PR - GHG Emissions From Agriculturally Managed Peatlands – Emission Mitigation Versus Microeconomic Income Effects
Additional Authors: Chojnicki, B.(3&4) + Drösler, M(5) + Förster, C.(5) + Friebauer, A.(6) + Giebels, M.(3) + Görlitz, S.(7) + Höper, H.(4) +Liebersbach, H.(4) + Hahn-Schöfl, M.(8) + Minke, M(3) + Petschow, U.(7) + Pfadenhauer, J.(2) + Schägner, P.(7) + Sommer, M.(9) + Thuille, A.(8) + Wehran, M.(9)
Additional Organisations:(3) Institut für Bodenlandschaftsforschung, Leibniz-Zentrum für Agrarlandschaftsforschung e.V., Müncheberg, + (4) Landesamt für Bergbau Energie und Geologie, Hannover, + (5) Hochschule Weihenstephan-Triesdorf, Freising, + (6) Institute of Climate- Smart Agriculture, Johann Heinrich von Thünen Institute, Braunschweig, + (7) Institut für Ökologische Wirtschaftsforschung, Berlin, + (8) Max-Planck-Institut für Biogeochemie, Jena, + (9) Institut für Landschaftsstoffdynamik, Leibniz- Zentrum für Agrarlandschaftsforschung e.V., Müncheberg,
Abstract:Increasing Greenhouse-gas emissions and related climate effects require mitigation strategies. Also emissions caused by agriculture are brought into the focus of political debate. Particularly peatland cultivation, inducing significant CO2 emissions is being discussed more and more. Our study aims to answer the question of whether changes of peatland management can serve as costefficient emission-mitigation strategy. We have built an economic model in which farm-individual and plot-specific CO2-abatement costs of selected landuse strategies are calculated by contrasting effects on the agricultural income with the related reduction in greenhouse-gas emissions. With respect to microeconomic data we use a dataset collected in six German regions while data on emission-factors originates from own measurements. Results show that CO2-abatement costs vary due to different levels of land-use reorganisation. Reasonable emission reductions are mainly achieved when agricultural intensity is clearly decreased. Agricultural income forgone varies significantly due to production conditions and mitigation strategies. However, even when economic costs are high they may be balanced by high emission reductions and may not result in high abatement costs. Nevertheless, CO2-reductions benefits appear to be social and costs private. Agro-environmental programmes must be implemented to compensate resulting income losses.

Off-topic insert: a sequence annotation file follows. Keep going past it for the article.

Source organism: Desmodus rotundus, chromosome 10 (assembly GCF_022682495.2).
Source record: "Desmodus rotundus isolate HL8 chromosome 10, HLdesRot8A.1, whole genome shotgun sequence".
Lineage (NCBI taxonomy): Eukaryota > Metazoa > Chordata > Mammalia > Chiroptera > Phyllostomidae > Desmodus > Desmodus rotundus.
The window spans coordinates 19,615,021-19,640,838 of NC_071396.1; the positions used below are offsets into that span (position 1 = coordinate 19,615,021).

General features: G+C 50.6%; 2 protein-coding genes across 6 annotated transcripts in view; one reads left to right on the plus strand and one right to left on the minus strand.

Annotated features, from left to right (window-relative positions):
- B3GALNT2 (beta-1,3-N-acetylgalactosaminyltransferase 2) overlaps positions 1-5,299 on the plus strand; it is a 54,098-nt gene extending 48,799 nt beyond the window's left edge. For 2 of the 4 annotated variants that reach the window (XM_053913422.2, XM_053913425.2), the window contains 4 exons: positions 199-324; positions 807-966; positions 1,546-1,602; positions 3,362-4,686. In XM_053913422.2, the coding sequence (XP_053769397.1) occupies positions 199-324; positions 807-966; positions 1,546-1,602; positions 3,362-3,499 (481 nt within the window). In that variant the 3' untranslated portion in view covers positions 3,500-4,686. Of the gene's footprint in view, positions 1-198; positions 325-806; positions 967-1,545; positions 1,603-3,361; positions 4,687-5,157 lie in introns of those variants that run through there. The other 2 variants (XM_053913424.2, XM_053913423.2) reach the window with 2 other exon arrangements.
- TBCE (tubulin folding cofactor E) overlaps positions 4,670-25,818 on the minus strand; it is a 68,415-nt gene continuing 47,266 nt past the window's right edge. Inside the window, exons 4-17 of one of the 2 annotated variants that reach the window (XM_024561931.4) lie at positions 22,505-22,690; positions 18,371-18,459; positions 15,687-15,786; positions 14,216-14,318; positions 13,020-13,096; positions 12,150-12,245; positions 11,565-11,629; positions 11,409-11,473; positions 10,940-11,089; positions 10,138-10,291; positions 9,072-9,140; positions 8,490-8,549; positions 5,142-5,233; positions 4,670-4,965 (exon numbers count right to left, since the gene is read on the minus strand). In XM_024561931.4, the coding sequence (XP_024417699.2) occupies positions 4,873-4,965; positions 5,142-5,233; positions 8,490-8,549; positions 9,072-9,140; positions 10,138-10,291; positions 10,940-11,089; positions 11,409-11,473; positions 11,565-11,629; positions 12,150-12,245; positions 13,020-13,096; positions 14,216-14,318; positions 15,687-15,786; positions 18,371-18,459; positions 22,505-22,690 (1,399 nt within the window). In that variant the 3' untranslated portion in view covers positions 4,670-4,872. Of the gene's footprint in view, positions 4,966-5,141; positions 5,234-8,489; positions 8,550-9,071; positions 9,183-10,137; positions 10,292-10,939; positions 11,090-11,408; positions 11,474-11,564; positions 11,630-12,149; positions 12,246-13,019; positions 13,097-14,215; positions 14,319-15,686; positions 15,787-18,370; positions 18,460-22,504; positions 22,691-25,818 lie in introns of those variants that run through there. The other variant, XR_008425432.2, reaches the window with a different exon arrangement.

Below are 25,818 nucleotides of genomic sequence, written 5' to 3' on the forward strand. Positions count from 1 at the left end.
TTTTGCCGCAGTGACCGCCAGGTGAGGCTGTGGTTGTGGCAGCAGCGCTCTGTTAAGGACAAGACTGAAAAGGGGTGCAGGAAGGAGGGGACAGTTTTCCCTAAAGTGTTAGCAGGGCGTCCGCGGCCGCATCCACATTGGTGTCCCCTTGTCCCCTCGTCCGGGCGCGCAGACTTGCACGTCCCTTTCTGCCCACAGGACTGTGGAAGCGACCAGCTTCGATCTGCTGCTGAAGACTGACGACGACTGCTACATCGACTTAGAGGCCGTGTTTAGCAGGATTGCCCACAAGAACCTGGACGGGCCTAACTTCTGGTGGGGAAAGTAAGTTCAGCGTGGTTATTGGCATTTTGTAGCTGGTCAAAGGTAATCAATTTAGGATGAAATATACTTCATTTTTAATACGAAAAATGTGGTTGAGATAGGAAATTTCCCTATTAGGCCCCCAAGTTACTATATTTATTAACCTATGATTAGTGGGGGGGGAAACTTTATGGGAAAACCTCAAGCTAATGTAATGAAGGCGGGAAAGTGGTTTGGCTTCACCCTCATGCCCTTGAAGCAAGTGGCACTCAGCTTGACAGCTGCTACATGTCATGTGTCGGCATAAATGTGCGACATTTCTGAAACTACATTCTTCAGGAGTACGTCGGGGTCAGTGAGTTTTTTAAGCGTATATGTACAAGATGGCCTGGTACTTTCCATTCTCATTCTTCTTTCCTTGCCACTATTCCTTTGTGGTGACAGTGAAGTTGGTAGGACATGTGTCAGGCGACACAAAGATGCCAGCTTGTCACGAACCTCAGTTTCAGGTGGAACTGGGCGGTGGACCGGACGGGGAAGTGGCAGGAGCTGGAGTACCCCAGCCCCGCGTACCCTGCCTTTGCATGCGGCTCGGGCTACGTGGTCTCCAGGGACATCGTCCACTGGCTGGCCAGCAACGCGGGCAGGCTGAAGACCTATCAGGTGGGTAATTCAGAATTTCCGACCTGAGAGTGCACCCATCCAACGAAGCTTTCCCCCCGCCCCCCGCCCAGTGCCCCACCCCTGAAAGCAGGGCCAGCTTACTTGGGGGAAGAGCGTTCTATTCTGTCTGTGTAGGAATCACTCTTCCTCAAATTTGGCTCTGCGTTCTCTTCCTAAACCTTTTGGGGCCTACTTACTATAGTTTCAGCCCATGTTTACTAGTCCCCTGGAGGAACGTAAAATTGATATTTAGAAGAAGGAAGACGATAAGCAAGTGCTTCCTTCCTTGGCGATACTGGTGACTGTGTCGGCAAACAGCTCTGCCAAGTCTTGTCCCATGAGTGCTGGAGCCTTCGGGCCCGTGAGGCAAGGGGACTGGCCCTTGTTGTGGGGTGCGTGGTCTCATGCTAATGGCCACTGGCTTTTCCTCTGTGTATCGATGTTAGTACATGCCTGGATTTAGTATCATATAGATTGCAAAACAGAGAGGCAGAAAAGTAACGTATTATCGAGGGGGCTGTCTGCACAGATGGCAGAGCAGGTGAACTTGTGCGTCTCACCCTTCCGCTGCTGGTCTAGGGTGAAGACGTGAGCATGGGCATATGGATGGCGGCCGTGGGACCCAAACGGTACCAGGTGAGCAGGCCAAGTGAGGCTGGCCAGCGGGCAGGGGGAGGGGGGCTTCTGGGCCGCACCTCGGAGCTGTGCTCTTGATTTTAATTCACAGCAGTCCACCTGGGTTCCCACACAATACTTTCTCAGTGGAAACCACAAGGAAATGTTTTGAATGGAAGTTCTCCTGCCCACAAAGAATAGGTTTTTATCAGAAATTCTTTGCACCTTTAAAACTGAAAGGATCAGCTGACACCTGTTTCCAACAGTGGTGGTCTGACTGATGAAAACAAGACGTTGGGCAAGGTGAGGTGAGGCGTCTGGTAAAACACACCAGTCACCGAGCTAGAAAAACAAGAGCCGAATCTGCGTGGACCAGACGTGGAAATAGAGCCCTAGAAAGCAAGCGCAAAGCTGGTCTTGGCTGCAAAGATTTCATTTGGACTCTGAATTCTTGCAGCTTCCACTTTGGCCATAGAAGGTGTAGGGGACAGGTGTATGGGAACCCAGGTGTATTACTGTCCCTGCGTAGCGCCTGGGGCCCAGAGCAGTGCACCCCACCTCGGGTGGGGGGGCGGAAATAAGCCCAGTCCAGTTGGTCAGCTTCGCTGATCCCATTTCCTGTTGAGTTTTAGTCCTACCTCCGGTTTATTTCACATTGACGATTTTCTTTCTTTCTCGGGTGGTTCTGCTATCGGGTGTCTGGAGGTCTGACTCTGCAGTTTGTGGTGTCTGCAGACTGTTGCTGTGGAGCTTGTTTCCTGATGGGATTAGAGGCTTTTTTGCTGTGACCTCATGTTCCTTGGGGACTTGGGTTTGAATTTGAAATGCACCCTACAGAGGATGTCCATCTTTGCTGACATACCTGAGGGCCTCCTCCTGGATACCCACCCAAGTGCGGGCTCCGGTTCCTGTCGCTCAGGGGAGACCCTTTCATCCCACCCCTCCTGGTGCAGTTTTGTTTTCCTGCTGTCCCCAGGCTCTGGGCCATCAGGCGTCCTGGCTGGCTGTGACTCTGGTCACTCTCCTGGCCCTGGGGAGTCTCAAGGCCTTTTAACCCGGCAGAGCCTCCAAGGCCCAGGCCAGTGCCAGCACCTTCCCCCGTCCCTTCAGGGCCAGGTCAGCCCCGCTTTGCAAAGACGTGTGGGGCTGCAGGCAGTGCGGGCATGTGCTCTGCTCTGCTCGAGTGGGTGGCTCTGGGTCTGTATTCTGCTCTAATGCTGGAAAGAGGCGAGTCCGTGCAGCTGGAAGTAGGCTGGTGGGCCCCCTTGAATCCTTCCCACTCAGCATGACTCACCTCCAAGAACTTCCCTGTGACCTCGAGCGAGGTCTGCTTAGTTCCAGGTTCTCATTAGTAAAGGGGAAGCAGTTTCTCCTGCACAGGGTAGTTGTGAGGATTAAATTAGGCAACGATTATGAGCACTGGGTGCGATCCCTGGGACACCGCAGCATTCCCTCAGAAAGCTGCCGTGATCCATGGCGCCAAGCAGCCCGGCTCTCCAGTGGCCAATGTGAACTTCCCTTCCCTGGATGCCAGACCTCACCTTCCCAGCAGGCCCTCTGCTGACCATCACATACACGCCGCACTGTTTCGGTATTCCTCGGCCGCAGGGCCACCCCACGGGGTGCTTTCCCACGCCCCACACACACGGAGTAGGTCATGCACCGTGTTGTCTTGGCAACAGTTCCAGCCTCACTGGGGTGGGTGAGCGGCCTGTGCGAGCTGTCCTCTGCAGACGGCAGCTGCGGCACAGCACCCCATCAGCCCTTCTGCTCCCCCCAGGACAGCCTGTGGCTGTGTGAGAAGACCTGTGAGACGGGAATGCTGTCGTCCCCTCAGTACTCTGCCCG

Keywords: agricultural GHG emissions, agricultural CO2 mitigation cost, climate-friendly peatland management